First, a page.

Aravalli Biodiversity Park is located in Gurugram spread across 390 acres and is home to approximately 300 native plants, 101,000 trees, 43,000 shrubs, and several species of birds. It was initially a barren mining site that was transformed into an urban green cover with the help of the Biodiversity Park initiative by the Government. Other organizations also lent their support towards protecting and preserving the ecology of the Aravalli considering it is the lungs of the Delhi-NCR region providing up to 7.07% of the oxygen required (Kumar & Roy, 2022).
With the example set by the Aravalli Biodiversity Park, biodiversity parks have ecological implications that can bring back flora and fauna into the urban infrastructure paving the way for greener and cleaner cities.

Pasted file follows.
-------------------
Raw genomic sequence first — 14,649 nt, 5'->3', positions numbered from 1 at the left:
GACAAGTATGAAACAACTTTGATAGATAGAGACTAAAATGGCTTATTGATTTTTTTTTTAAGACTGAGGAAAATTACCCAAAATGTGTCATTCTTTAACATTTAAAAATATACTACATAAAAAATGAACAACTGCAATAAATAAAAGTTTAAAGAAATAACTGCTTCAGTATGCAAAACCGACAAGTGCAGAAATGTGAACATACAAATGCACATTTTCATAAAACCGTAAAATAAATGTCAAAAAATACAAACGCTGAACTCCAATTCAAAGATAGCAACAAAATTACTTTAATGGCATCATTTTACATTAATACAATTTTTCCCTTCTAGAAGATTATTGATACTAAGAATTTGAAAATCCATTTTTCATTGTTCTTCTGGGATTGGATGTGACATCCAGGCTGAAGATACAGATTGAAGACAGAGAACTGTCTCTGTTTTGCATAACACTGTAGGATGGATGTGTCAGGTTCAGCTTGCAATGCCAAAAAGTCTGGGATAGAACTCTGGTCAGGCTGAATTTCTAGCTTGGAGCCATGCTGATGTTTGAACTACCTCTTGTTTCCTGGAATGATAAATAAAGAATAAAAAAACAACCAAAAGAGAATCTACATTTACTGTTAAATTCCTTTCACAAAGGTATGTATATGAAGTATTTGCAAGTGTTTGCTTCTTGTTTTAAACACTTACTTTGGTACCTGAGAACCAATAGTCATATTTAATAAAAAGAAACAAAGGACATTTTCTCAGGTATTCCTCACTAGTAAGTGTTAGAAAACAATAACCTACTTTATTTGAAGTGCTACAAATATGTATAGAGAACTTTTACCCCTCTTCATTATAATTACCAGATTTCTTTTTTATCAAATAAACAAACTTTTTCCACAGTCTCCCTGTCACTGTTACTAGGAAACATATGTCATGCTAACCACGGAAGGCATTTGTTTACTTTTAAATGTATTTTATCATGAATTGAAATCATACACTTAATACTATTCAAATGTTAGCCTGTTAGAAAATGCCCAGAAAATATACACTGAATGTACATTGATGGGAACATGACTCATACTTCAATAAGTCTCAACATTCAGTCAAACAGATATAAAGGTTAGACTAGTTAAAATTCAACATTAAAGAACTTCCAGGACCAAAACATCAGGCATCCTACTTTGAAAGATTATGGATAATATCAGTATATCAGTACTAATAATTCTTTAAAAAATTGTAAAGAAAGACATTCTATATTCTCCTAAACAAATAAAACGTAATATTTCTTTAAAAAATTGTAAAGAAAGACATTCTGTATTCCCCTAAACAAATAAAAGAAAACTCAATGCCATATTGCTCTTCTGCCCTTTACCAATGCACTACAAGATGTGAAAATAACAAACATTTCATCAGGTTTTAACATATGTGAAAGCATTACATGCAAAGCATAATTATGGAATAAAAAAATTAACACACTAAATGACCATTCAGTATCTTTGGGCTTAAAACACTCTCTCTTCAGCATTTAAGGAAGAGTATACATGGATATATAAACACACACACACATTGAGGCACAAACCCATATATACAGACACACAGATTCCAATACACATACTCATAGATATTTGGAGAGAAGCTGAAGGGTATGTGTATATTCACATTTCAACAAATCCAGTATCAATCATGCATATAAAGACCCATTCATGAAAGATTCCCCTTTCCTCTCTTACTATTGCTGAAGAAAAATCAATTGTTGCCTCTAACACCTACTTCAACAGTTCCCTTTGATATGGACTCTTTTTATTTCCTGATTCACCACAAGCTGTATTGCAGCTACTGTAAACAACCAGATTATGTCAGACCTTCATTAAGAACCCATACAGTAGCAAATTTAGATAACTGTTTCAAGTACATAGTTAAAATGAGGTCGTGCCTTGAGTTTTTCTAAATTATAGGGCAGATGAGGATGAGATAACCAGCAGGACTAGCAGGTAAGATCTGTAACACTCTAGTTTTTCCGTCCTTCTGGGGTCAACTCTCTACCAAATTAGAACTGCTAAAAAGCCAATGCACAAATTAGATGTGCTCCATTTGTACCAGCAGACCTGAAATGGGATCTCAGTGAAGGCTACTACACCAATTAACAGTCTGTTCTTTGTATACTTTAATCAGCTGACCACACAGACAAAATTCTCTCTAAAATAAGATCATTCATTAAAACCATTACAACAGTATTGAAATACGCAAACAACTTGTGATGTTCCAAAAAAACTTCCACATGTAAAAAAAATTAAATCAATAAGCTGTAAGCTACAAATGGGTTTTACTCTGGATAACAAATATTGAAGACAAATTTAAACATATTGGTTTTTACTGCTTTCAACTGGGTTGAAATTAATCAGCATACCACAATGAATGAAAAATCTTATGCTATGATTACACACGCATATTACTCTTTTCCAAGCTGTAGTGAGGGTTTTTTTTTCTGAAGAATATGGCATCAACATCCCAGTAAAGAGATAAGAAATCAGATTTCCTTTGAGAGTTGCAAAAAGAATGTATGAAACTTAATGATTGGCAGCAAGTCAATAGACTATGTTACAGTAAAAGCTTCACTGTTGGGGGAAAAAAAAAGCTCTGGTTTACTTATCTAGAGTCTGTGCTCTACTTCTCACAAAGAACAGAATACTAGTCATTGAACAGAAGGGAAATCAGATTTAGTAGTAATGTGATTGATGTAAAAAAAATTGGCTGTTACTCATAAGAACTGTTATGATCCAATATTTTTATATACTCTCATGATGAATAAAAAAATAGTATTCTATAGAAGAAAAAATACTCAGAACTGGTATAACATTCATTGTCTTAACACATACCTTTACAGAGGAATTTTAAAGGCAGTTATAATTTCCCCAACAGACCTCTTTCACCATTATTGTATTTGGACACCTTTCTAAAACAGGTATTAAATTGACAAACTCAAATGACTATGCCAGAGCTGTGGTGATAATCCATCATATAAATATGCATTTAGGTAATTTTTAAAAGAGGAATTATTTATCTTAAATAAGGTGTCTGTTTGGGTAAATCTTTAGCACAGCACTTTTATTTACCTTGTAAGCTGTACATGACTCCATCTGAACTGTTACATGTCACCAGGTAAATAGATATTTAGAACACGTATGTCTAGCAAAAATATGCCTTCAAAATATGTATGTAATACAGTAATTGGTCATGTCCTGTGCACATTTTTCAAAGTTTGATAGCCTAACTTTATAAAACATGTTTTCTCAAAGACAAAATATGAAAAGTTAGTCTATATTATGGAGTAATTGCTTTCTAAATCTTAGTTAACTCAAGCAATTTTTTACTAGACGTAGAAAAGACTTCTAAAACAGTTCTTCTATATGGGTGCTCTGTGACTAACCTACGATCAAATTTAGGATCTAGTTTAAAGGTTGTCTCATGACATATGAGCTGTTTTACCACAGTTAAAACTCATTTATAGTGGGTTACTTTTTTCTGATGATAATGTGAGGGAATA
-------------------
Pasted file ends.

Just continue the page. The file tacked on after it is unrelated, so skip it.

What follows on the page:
Biodiversity Parks: Examples of Innovation and Best Practices for Biodiversity Conservation Centre for Environmental Manageme. (n.d.). Delhi University. Retrieved May 3, 2022, from http://du.ac.in/uploads/06032018_Biodiversity_Parks.pdf
Concept of Biodiversity parks. (2021, July 14). DDA. Retrieved May 3, 2022, from https://dda.gov.in/concept-biodiversity-parks
Kumar, V., & Roy, S. (2022, February 3). Aravalli Biodiversity Park in Gurugram declared as India’s first OECM site. Hindustan Times. Retrieved May 3, 2022, from https://www.hindustantimes.com/cities/gurugram-news/aravalli-biodiversity-park-in-gurugram-declared-as-india-s-first-oecm-site-101643834401345.html
Kumar, V., & Sinha, R. (2015). Biodiversity Park: An innovative approach for conservation and protection of natural heritage. The Biobrio. Retrieved May 3, 2022, from http://www.thebiobrio.in/contentj/3_%20Biodiversity_Park.pdf Singh, G., & Rosencranz, A. (2022, April 29). Urban floodplains must become biodiversity parks. Retrieved May 3, 2022, from https://www-deccanherald-com.cdn.ampproject.org/c/s/www.deccanherald.com/amp/opinion/urban-floodplains-must-become-biodiversity-parks-1105153.html